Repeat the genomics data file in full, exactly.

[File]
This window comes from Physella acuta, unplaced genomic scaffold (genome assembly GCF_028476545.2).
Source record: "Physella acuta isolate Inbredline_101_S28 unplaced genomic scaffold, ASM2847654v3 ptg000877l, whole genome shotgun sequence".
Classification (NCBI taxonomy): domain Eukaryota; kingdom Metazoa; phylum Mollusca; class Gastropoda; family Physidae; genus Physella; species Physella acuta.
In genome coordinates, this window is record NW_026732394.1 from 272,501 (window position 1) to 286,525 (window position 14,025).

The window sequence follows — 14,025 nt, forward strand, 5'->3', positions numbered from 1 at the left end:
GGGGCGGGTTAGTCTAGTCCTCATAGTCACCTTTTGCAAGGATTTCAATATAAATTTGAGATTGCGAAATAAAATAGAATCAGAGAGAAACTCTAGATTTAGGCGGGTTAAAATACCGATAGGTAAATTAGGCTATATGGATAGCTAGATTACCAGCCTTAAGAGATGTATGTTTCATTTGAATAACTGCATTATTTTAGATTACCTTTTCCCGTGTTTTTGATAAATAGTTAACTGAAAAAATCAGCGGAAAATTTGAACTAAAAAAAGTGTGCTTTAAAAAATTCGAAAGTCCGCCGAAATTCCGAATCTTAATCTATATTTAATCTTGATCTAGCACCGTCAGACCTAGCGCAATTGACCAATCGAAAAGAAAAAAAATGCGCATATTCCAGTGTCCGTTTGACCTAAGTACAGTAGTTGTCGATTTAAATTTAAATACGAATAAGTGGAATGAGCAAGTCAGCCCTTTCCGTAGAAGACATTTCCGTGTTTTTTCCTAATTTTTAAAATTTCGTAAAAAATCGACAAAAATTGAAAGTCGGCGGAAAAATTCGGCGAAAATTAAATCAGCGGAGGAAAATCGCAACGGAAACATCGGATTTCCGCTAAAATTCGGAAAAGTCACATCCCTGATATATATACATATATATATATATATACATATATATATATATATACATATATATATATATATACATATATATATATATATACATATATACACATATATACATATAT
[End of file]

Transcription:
This window comes from Physella acuta, unplaced genomic scaffold (genome assembly GCF_028476545.2).
Source record: "Physella acuta isolate Inbredline_101_S28 unplaced genomic scaffold, ASM2847654v3 ptg000877l, whole genome shotgun sequence".
Classification (NCBI taxonomy): domain Eukaryota; kingdom Metazoa; phylum Mollusca; class Gastropoda; family Physidae; genus Physella; species Physella acuta.
In genome coordinates, this window is record NW_026732394.1 from 272,501 (window position 1) to 286,525 (window position 14,025).

The window sequence follows — 14,025 nt, forward strand, 5'->3', positions numbered from 1 at the left end:
GGGGCGGGTTAGTCTAGTCCTCATAGTCACCTTTTGCAAGGATTTCAATATAAATTTGAGATTGCGAAATAAAATAGAATCAGAGAGAAACTCTAGATTTAGGCGGGTTAAAATACCGATAGGTAAATTAGGCTATATGGATAGCTAGATTACCAGCCTTAAGAGATGTATGTTTCATTTGAATAACTGCATTATTTTAGATTACCTTTTCCCGTGTTTTTGATAAATAGTTAACTGAAAAAATCAGCGGAAAATTTGAACTAAAAAAAGTGTGCTTTAAAAAATTCGAAAGTCCGCCGAAATTCCGAATCTTAATCTATATTTAATCTTGATCTAGCACCGTCAGACCTAGCGCAATTGACCAATCGAAAAGAAAAAAAATGCGCATATTCCAGTGTCCGTTTGACCTAAGTACAGTAGTTGTCGATTTAAATTTAAATACGAATAAGTGGAATGAGCAAGTCAGCCCTTTCCGTAGAAGACATTTCCGTGTTTTTTCCTAATTTTTAAAATTTCGTAAAAAATCGACAAAAATTGAAAGTCGGCGGAAAAATTCGGCGAAAATTAAATCAGCGGAGGAAAATCGCAACGGAAACATCGGATTTCCGCTAAAATTCGGAAAAGTCACATCCCTGATATATATACATATATATATATATATACATATATATATATATATACATATATATATATATATACATATATATATATATATACATATATACACATATATACATATAT